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02.11.11

The Pepsi Max Super Bowl Ad and the Myth of Angry Black Women

Why are so many people upset about the Super Bowl’s Pepsi Max commercial, in which a black woman asserts herself? Raina Kelley on the misplaced outrage.

Ever since Janet Jackson’s “ wardrobe malfunction” at the 2004 Super Bowl, audiences have come to expect scandal with their microwaved nachos and over-choreographed half-time shows. There was Prince’s phallic guitar, the child-protection advocates’ protests against The Who’s Pete Townshend, and the free-speech debates over banning commercials, sparked by Moveon.org’s Bush in 30 Seconds ad and quarterback Tim Tebow’s pro-life spot. (Does anyone just watch the game?)

This year was no different, and even threatened to smash the record for apparent offensiveness. People were offended by Groupon’s minimalizing Tibet’s troubles, Homeaway.com smashing a plastic baby into a hotel window, Snickers sending a log into the side of Roseanne Barr’s head, and a variety of other alleged broadsides to the public’s delicate sensibilities, involving everything from gold diggers to Detroit.  

But no other commercial seemed to generate as much anger as PepsiCo’s “Love Hurts” spot for Pepsi Max diet soda. In it, a black women keeps her (also black) husband’s diet on track by kicking him under the table at a restaurant, smashing his face into a pie, and shoving a bar of soap into his mouth. It’s the dénouement that’s the real doozy, however. Just as matrimonial peace is restored with a shared moment over a (wait for it) Pepsi Max, Hubby ogles a cute blonde and Wifey throws her Max at him—only he ducks and the can hits the blonde in the head instead. She topples to the ground (improbable) as the couple makes a hasty getaway, apologizing as they flee. Apparently this ad is so offensive, Congresswoman Sheila Jackson Lee (D-TX) felt the need to condemn it from the floor of the House.

"It was not humorous. It was demeaning,” said Jackson Lee. “An African-American woman throwing something at an African-American male and winding up hitting a Caucasian woman." And the fact that this took place during Black History Month is just another slap in the face, she insisted. “We're trying to celebrate what is good and great, it certainly seems ridiculous that Pepsi would utilize this kind of humor.”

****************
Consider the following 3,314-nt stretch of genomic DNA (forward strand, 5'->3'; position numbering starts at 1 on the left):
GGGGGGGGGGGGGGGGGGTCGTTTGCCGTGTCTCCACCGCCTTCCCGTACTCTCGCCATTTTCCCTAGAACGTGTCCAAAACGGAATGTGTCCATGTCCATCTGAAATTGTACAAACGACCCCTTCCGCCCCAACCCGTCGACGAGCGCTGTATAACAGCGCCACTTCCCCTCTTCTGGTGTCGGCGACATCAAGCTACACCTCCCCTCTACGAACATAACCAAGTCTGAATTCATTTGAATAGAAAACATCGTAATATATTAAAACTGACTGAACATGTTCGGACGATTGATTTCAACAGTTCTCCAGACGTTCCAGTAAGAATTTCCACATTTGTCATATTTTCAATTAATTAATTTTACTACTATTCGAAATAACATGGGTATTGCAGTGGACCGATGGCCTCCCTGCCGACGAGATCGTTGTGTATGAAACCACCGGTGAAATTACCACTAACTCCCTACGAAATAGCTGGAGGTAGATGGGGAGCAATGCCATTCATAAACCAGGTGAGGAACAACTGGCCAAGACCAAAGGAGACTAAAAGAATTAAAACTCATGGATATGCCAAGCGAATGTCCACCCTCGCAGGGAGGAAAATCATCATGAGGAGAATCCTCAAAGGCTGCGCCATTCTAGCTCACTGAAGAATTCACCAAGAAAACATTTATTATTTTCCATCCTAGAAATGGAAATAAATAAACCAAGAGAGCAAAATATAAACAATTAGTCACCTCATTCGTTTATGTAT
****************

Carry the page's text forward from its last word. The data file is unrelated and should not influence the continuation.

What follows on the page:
She wasn’t alone in her outrage. J.C. Davies, a former Goldman Sachs analyst who authored a book titled I Got the Fever about interracial dating, told the Los Angeles Times that she didn’t like to see black women characterized as nasty, negative, and controlling. “I wouldn't have been so irritated by that Pepsi commercial if it hadn't promoted such a tired, negative, unfair stereotype of black women," Davies, white, complained. Over at XX Factor, Marjorie Valbrun wrote, “It was annoying not just because of the violence but also for its depiction of a black woman as a mean, angry, emasculating shrew… The reaction of the husband/boyfriend to the friendly blonde runner in the short-shorts also raised my hackles. That pleased look on his face signaled that maybe the thin and friendly white woman was preferable to the black man’s more ample and blatantly less friendly black wife/girlfriend. After all, what black man would not prefer a skinny blonde over a full-bodied black woman?”